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darel
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[*] posted on 12-7-2008 at 13:18
dioxane


Are there any websites or chemical suppliers that carry this? Is there a synthesis that could be carried out?
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DJF90
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[*] posted on 12-7-2008 at 15:20


Dioxane is a cyclic ether. IIRC, it can be made in a similar fashion to diethyl ether, but using ethylene glycol (ethane-1,2-diol) as the reactant. The conc. sulphuric acid will have to be in more excess than usual as there is more water produced in the reaction.

Dioxane comes in 3 isomers, [1,2], [1,3] and [1,4], the latter of which I believe is the one you are interested in. Needless to say it forms explosive peroxides upon storage, these are explosive and are said to form more easily than ones from diethyl ether or THF :O Also, dioxane is irritating to they eyes and is either a suspected or proven carcinogen (I can't remember). I'm sure there are other warnings you should be aware of but you should search for them yourself.
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stoichiometric_steve
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[*] posted on 12-7-2008 at 23:16


Quote:
Originally posted by DJF90Also, dioxane is irritating to they eyes and is either a suspected or proven carcinogen (I can't remember)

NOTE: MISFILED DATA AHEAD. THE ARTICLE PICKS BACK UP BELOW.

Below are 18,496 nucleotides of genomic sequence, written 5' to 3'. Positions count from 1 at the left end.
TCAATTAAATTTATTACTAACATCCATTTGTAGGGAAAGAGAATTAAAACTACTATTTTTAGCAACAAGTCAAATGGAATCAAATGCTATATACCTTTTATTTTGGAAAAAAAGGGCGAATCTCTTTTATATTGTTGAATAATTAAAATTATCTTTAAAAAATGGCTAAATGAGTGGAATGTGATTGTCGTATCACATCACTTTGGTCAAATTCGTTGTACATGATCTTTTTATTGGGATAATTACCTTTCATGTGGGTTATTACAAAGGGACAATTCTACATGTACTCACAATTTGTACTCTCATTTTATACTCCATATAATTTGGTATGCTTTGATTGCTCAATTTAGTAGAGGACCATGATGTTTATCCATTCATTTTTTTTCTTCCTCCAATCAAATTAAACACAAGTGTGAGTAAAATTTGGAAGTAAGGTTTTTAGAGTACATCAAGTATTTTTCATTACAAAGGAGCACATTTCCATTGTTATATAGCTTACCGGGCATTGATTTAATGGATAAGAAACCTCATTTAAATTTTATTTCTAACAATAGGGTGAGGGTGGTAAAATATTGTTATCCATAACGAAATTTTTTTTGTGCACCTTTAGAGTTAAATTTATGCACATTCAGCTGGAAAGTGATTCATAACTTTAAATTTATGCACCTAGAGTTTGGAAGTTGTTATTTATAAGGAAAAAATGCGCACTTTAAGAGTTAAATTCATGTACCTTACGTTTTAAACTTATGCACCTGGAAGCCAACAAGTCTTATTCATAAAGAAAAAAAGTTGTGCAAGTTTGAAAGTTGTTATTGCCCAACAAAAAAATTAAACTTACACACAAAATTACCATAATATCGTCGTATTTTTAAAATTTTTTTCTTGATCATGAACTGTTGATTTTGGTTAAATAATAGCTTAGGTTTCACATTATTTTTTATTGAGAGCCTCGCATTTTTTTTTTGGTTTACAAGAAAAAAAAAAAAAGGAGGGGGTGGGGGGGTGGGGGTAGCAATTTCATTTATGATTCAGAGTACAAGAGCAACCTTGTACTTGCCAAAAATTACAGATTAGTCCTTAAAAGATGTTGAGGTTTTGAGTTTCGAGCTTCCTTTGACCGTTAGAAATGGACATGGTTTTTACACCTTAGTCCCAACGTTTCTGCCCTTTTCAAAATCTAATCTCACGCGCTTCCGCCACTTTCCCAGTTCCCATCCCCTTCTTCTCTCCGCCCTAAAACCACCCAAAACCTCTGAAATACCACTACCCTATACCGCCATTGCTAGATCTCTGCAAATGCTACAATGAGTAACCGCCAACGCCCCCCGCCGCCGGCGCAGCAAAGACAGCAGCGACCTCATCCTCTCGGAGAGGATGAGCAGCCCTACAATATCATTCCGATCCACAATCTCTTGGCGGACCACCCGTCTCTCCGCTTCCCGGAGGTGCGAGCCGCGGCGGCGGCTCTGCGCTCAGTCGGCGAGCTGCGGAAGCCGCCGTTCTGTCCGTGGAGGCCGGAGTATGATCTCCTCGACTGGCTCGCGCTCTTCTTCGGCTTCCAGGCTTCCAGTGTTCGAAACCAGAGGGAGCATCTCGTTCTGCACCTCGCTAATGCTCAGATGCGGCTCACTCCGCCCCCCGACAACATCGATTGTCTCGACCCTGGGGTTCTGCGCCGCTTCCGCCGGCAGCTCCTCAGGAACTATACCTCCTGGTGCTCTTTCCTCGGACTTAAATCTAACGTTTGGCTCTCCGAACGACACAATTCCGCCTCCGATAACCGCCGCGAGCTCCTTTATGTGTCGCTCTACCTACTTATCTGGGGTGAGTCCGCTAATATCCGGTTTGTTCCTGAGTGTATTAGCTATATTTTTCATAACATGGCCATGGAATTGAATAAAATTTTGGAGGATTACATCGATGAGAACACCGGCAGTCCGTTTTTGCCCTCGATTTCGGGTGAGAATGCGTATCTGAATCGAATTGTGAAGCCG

i think is is due to the residual 1,2-dibromoethane which is a precursor. i'm not sure if dioxane itself is a carcinogen.




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len1
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[*] posted on 13-7-2008 at 00:34


Frogfot has a procedure to make dioxane.

Surprisingly in light of what DFJ90 wrote it actually requires much less H2SO4 to dehydrate than the equivalent ether reaction, despite each mole of product releasing two - not one - moleof water.

Why? My explanation is it can be run at a higher T due to the high bp of the alcohol, and lack of competition from elimination, so the H2SO4 dehydrates much better and the water comes over with the product (in which unlike ether its soluble). The H2SO4 thus acts as catalyst.

To the best of knowledge its carcinogenic. Chech all the MSDS. Why? Another mystery of this compound. It very unreactive - as most ethers, so I dont know why.
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DJF90
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[*] posted on 13-7-2008 at 04:11


Maybe I shouldn't speculate so much in future... You're right len1, Frogfot does have a procedure but I'm not sure if the website is working; I tried the link on Bromic's page but it didn't work. You're explanation is perfectly feasable though, something I obviously overlooked.
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len1
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[*] posted on 14-7-2008 at 00:58


I think you should speculate - who cares whoe is right or wrong in the end, I dont know if the solution I posed is right (I think only exp can test that), but if you hadnt speculated I wouldnt have thought on the matter and would have been the poorer.

I think I have the synth somwhere, if the guy who posted cant find Frogfoot Ill repost it

Len
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Panache